And since I’m back in school, although I loved Randolph-Macon dearly, there are some advantages to attending a big school. First of all, I get to be a teaching assistant, and I’m TA’ing a class I’m interested in: World Politics. What a great dry run to make sure I want to be an international relations professor. Another big university plus: I have free rein over my research and thesis hours, giving me ample opportunity to start developing my master’s thesis. The library is huge, and VT has access to so many journals and books that RMWC just lacked. And finally, the gym! It’s amazing! There are actually two gyms, both with pools. When I first started going I figured it was the place I’d be most likely to bump into another Miss Virginia girl but I still thought the chances would be pretty small at such a large school, so imagine my surprise when I bumped into Sonya Milstead 45 minutes into my workout! And one more thing I’m coming to love about
Wednesday, August 27, 2008
Political news has been abundant, however, and I have several posts in the works about the recents news over the vice presidential pick and the convention. I've just started a new school, though, and I'm without internet connected on the home front. I'm anxious to get started on my school work, too! I'm still unpacking into my new apartment and adjusting to my new surroundings and hope to be back in the swing of things soon, but for now I'm enjoying the peace and quiet of my apartment and the business of the new campus!
Saturday, August 23, 2008
Tuesday, August 12, 2008
Well, last week I had to completely pack up my old apartment, check out the remaining group on campus, rent a truck to move (nightmare, which I'll share sometime later) and then move to my new home. Thanks to Jimmy (director of the year award, easily) the moving in process was much easier than loading up. It took me all of Wednesday night to load up the truck but it only took us two hours to unload! Then I came back, packed the remaining stuff in my car, and drove again to Blacksburg to stay the night. The next morning at 5:30 I got up to drive home to Ohio and made it back by the afternoon.
So, after a summer involving Miss Virginia, working two jobs totaling 60-70 hours per week, I am completely enjoying the brief week and a half vacation that I get before becoming a full time graduate student! I am so excited about my new apartment and it's the most space I've ever had!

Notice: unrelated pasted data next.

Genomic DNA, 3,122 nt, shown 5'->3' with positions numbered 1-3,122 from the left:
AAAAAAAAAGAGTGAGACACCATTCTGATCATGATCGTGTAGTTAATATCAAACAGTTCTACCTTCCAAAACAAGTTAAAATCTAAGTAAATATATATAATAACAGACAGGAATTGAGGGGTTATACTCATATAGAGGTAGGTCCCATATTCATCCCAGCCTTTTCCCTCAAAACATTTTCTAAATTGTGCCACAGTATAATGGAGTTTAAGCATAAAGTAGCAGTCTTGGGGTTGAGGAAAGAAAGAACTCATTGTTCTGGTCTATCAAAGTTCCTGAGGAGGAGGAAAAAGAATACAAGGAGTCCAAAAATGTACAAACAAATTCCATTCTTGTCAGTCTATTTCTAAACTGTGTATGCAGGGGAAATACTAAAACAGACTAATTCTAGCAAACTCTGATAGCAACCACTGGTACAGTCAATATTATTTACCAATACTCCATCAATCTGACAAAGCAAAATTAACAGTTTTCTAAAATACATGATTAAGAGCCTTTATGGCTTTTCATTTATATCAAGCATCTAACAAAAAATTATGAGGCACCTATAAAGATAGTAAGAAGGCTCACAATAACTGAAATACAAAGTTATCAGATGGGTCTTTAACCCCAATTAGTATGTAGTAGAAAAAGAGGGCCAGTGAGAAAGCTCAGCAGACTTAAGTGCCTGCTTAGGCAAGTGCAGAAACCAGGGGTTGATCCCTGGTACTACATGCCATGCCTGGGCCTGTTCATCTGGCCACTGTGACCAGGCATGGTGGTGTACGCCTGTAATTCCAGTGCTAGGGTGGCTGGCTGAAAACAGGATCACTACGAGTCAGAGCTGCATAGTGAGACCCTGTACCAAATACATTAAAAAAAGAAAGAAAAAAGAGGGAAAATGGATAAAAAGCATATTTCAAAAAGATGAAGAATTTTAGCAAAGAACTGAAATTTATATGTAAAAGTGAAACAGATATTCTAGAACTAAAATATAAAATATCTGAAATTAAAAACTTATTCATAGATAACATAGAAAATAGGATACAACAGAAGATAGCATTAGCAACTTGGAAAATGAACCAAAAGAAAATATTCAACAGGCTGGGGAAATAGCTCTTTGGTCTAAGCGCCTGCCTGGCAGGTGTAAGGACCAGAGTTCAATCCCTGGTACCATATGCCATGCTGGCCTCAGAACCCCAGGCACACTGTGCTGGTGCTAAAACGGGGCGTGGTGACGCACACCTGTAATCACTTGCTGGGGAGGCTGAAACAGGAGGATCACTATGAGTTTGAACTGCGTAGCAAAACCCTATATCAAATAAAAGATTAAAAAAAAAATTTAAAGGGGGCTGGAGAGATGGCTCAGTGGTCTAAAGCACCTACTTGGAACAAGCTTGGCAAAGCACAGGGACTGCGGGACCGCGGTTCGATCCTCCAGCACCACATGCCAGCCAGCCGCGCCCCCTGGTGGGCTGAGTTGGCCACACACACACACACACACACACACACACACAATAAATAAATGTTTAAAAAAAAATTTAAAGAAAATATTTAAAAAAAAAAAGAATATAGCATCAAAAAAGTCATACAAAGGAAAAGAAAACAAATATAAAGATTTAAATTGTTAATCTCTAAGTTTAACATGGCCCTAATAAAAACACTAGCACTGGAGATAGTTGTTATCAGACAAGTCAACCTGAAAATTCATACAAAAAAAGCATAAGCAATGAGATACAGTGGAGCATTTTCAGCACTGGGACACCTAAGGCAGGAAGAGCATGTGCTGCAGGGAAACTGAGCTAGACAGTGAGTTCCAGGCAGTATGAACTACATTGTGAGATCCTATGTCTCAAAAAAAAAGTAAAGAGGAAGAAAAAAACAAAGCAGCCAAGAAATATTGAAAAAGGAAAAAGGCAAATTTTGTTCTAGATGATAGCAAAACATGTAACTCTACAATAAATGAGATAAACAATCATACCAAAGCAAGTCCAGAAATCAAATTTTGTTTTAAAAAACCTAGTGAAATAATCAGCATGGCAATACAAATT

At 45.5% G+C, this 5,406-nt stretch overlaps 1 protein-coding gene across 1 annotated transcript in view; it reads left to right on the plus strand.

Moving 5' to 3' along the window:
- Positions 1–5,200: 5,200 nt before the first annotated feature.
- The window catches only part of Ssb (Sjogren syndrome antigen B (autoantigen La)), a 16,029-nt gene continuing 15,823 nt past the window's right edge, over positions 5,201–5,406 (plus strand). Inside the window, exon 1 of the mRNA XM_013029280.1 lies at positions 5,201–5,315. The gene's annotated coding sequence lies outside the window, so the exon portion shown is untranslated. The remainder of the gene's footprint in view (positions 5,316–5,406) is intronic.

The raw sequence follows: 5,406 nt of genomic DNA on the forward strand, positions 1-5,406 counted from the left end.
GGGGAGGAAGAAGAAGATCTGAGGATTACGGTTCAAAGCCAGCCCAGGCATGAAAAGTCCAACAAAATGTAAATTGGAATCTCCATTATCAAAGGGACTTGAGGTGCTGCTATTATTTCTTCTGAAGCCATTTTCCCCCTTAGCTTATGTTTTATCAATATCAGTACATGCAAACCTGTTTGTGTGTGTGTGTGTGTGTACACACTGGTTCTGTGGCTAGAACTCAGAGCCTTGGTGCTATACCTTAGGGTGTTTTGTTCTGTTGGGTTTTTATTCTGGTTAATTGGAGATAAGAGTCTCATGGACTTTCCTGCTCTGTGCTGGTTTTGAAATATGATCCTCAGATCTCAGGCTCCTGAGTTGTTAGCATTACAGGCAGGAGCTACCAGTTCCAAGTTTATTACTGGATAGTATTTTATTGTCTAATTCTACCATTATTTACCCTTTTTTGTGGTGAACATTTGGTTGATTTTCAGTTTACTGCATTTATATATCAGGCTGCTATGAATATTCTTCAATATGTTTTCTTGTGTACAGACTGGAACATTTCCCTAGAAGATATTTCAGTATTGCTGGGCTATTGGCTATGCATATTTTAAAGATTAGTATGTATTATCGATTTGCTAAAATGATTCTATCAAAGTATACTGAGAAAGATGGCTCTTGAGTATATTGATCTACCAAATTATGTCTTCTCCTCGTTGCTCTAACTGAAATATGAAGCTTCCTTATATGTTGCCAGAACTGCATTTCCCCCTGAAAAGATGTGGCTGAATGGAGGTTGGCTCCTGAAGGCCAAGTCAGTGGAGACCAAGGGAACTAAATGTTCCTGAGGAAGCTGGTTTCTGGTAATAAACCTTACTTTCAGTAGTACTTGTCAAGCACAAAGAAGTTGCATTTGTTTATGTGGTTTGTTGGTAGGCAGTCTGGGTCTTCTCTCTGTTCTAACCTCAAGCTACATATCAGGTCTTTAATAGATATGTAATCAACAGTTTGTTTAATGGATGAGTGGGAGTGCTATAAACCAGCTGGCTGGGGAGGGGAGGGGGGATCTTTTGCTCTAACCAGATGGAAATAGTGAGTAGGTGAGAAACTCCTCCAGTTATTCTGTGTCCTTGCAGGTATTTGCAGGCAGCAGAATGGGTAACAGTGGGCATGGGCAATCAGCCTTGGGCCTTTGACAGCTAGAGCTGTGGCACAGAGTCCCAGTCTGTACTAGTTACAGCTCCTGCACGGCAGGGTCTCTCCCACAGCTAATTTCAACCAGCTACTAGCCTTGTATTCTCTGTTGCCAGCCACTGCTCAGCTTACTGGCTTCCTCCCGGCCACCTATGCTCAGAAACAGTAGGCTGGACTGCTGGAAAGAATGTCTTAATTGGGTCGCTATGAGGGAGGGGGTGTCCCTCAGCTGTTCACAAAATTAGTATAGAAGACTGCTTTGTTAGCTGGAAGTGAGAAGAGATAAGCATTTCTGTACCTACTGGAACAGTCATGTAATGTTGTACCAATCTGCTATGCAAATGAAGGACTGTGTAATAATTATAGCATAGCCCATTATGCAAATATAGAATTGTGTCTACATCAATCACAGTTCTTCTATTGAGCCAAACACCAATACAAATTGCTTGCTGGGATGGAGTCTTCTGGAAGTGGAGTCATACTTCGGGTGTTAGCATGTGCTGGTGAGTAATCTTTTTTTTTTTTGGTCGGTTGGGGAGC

Well, be patient while I enjoy my break!
Sunday, August 3, 2008
I do have pictures from the pageant, but please keep in mind that 1) the girls moved very quickly. 2) i was seated quite far back and my zoom came out blurry quite a bit 3) the people in front of me kept leaning in to talk to one another and I would completely miss a girls evening gown/swimsuit presentation. So, some pictures are blurry, and occasionally I don't have any pictures of a girls presentation! Some girls moved around so much for talent that I was unable to get any good pictures! Also, I don't claim to be any Julius, so of course the quality is not great! It's hard to take pictures when you are cheering people on and watching their performance, and I'm amazed I got any pictures of Maddie's crowning at all! I'm staying up late to make sure Shannon gets back to VB safely, so I'm deciding to share these pictures!
Just a note: all of these girls were great contestants and I ask that in sharing my pictures, that they not be used to pick any contestant apart. All of the girls did a wonderful job and we all know the confidence it takes to be on that stage. Every one of them was outstanding. Please enjoy the pictures; I know the quality isn't great but something is better than nothing, right?
It was a great pageant and wonderful to see Miss Virginia friends! Congrats to Maddie, who has been and will continue to be a wonderful titleholder for the Miss Virginia organization! So proud of you, and now you can kick back and enjoy your senior year of college without the stress of competing in pageants every weekend!
And the winners are:
Wee Miss: Alyson Ponton
Tiny Miss: Mia Garrett
Little Miss: Kelsey Coleman
Preteen Miss: Amanda Pippin
Teen Miss: Kristina Ryan
Miss: Candace Wilson
Since I took so many photos today, I'm using a slideshow to share them!